A Brief Review of The Babadook (2014)

The Babadook

I went into this one with high hopes but also trying to temper my expectations to avoid disappointment. I had read a few reviews in which the reviewers had compared this film to what is probably my favorite horror film of all time, The Shining. If I enjoyed it a tenth as much as The Shining, it would be the best film I had seen in a long time. While The Babadook was a far cry from The Shining, I did see enough similarities to understand why the reviewers would have drawn the comparisons.

The first half did not seem like a horror film at all. It was slow-moving and depressing in how it presented the story of a widow and her troubled child. We learn that her husband died in a car accident while driving her to the hospital to give birth to their son seven years ago. The boy is now suffering from a variety of emotional problems, as is his mother. Her slow descent into madness was somewhat reminiscent of The Shining, although this looked more like clinical depression and was in some respects easier to believe than whatever Jack was going through. Both actors (i.e., mother and son) did an incredible job of selling the depth of the pain and family dysfunction. Much like The Witch, the acting elevated this one to be considerably better than what I am used to seeing in contemporary horror. I suppose that could be another valid comparison with The Shining.

My main criticism with the first half of the film, aside from beginning to feel depressed myself, was that the boy was so annoying that I found myself hoping he would not live through the film. I think this was intentional because it was important to be able to connect with how draining this situation had to be for his mother. Because of this, I could respect the decision to present him this way. Still, I found him to be a bit much during this portion of the film, and I wasn't sure why his mother waited so long to try to get him professional help.

Things pick up in the second half when a mysterious pop-up book appears, ushering in a shadowy creature that terrorizes the family. The book itself was fantastic, and its introduction worked well in the film. I don't want to give too much away here, but this is not really a monster flick, at least not in the way the trailer makes it appear. The horror is psychological, and it builds steadily throughout the film. What one sees in the second half should be thought of more as a product of the first half rather than a twist of some sort or even the introduction of a new demonic character. The appearance of the book is the point where it becomes apparent that one is watching a horror film.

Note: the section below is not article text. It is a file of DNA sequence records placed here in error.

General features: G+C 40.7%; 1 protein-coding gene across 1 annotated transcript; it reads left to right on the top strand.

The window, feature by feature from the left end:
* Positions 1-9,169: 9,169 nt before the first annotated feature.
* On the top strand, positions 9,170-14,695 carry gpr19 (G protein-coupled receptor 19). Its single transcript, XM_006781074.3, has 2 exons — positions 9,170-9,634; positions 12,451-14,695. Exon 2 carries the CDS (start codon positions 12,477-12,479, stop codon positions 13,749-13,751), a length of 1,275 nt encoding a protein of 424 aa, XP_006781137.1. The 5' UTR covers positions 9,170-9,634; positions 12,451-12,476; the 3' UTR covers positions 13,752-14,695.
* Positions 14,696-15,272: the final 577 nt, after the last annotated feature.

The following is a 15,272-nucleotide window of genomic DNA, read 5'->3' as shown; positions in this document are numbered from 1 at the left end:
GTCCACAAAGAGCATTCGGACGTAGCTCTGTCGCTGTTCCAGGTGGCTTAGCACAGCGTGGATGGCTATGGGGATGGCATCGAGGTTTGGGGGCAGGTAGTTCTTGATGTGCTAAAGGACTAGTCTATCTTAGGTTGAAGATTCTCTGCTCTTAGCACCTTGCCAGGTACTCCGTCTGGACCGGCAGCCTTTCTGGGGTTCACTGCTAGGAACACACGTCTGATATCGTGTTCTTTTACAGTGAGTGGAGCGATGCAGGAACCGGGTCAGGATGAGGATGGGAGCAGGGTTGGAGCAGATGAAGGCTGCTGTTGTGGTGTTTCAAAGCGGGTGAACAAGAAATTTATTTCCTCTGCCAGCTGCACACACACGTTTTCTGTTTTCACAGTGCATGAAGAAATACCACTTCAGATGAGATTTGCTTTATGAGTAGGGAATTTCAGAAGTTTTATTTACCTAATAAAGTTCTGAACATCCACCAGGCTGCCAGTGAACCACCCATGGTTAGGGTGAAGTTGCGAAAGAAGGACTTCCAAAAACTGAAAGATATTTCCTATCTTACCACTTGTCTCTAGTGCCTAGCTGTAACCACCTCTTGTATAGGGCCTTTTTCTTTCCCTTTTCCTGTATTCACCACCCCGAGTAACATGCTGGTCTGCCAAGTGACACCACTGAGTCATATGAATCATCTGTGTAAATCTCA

What surprised me the most about The Babadook was that I appreciated the film on many levels while at the same time not particularly enjoying it. Was it a good film? Yes, it was a great film in many respects (e.g., creating such an effective mood, allowing one to empathize with the mother, and even providing some mild scares toward the end). Did I like it? No, not really. I don't typically watch horror flicks hoping to feel pervasive sadness. While this one was interesting and well-crafted, I found it too predictable to be scary. I suppose you could say that it had a visceral punch, just not the sort I hope to find in a horror film. I have had this reaction to a few horror films over the years, but I did not expect this to be one of them.

Although things did pick up in the second half of the film, it seemed that the foreshadowing was too extensive. It eliminated much of the suspense by communicating to the audience what was going to happen before it happened. A couple of the more horrific scenes would have had a greater impact had they not been so explicitly telegraphed beforehand. This took me out of the film to some degree and made it less effective.

Since some fans of this film have been quick to accuse anyone who criticizes it of not understanding it, I should note that I understood and appreciated the heavy symbolism. I'm puzzled how anyone with half a brain could watch The Babadook and not easily figure out what was being depicted. It isn't like it was all that subtle, after all. I thought the ending made perfect sense, and I could not have imagined a better one for this film. Thus, I am confident that I got what it was going for. But while I got it and appreciated much about it, I can't say that I liked the film all that much.

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